Why is one pronounced as "wan", not "oh-ne"? Why are the spelling and pronunciation of one so strange?

In French, one is written as un, and pronounced as "oe" (with nasal sound). The sound is similar to French. Is this English word affected by French?

  • 1
    If it followed normal English conventions for VCe words, “one” would be a homophone of “own”. – Dan Mar 28 '14 at 0:01

Etymonline has this:

Originally pronounced as it still is in only, and in dial. good 'un, young 'un, etc.; the now-standard pronunciation "wun" began c.14c. in southwest and west England (Tyndale, a Gloucester man, spells it won in his Bible translation), and it began to be general 18c.

Wiktionary adds:

one and once are pronounced differently from the related words alone, only and atone. Stressed vowels often become diphthongs over time (Latin bona → Italian buona and Spanish buena), and this happened in the late Middle Ages to the words one and once, first recorded ca 1400: the vowel underwent some changes, from ōnōōōnwōnwōōnwŏŏnwŭn.

It is worth noting that one comes from the same source as the indefinite articles an and a (of which an is actually the older form). It is cognate with the Latin unus — whence the French un you mention (and the Spanish un, and the Portuguese um...) — as well as with the German ein, the Russian один, etc.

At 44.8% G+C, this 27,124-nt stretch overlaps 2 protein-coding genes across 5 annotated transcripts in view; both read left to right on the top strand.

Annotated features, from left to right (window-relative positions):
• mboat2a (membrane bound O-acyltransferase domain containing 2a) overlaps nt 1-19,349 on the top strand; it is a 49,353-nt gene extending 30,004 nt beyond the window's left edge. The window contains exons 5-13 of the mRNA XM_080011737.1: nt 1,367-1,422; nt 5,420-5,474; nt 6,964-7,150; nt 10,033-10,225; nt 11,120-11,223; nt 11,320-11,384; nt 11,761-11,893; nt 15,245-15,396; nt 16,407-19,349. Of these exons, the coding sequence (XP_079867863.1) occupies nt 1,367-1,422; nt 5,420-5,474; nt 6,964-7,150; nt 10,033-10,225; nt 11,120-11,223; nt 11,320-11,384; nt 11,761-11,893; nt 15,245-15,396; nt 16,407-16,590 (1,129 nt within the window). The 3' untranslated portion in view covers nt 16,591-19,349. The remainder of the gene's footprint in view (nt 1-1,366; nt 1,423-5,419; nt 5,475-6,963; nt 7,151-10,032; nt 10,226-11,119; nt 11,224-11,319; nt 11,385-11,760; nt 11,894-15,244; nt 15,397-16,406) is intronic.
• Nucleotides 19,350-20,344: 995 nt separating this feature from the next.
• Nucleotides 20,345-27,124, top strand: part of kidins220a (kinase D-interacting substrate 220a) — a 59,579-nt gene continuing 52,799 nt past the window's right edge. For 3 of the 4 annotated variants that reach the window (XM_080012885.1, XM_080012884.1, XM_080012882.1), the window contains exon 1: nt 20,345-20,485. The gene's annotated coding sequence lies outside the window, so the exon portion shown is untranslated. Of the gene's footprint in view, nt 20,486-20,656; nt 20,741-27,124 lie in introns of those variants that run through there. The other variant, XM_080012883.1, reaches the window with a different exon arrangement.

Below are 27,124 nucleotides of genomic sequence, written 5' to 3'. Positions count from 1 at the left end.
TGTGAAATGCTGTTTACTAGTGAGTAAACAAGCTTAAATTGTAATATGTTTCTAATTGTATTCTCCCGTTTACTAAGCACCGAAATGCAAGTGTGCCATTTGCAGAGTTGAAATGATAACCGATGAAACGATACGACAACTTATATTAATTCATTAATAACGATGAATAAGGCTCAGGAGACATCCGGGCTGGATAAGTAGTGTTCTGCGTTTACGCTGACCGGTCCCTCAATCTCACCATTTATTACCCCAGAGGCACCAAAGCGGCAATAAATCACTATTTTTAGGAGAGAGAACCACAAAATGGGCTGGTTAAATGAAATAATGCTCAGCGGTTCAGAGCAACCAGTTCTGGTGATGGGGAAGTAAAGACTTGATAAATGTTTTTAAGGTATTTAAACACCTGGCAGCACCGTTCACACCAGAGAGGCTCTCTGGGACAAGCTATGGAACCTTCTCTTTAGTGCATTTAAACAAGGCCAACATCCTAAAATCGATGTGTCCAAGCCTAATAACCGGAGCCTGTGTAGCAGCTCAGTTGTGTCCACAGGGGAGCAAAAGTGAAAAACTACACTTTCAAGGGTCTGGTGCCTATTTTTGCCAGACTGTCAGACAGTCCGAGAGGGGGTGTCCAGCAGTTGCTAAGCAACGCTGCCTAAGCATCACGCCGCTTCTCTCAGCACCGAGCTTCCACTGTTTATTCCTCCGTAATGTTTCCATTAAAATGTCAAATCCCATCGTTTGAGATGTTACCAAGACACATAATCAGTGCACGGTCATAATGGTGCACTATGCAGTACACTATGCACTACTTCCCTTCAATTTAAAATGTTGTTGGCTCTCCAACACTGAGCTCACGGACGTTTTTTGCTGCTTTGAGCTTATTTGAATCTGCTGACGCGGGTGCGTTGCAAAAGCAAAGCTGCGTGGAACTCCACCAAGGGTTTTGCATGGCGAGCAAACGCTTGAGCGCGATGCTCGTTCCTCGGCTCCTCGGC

• So does this mean (as I'm not quite sure what the notation in the last bit means) that originally, i.e. in Old English, "one" was indeed pronounced like "own"? – The_Sympathizer Sep 26 '18 at 7:26

The word one would be expected to be pronounced /oʊn/ in modern English based on either its spelling or its etymology. The pronunciations starting with /w/ are exceptional. As far as I know, the use of /w/ in this word is not related to French in any way. As RegDwigнt's answer says, French un is similar in form to English one because the two words are cognates.

A 2013 blog post by Piotr Gąsiorowski, "The Secret Ways of Weak Forms: Here Comes a New ’Un", indicates that /w/ may have been inserted at the start of other words beginning with rounded vowels in older stages of English, but that one (and once) is the only surviving example of this phenomenon.

There is spelling evidence to show that some varieties of Middle English tended to insert a glide before any word-initial vowel, as if trying to force every word to begin with a consonant. The glide tended to match the features of the vowel, so we usually find the rounded back glide /w/ before rounded back vowels, including ME /ɔː/. Middle English scribes had no common standard to conform to, so they often used “ear-spellings”, revealing their pronunciation habits. We thus find occasional w-initial variants of words like ǭte ‘oat’, ǭth ‘oath’, ǭn ‘one’, ǭnes ‘once’, ǭnliche or ǭnlie ‘only’, ǭld ‘old’, ǭk ‘oak’, etc. The idealised “dictionary” spellings cited in the preceding sentence represent a Late Middle English “virtual norm” that didn’t really exist. The actual spelling was highly variable, and the documented variants include wote, woth, won, wonys, wonlyche, wolde, wooke, etc.


At times in middle English, the word was written "oon". If you pronounce both o's separately, you end up with the sound "wu". Go to Wiktionary for a very complete explanation.

  • 2
    Not sure I'm following. If I pronounce both Os separately, I end up with an /ɔʔɔ/, not a /wu/. (Also, the Wiktionary explanation is already quoted in its entirety elsewhere on this page, while you forgot to so much as link to the page we are supposed to go to.) – RegDwigнt Jan 23 '13 at 18:53

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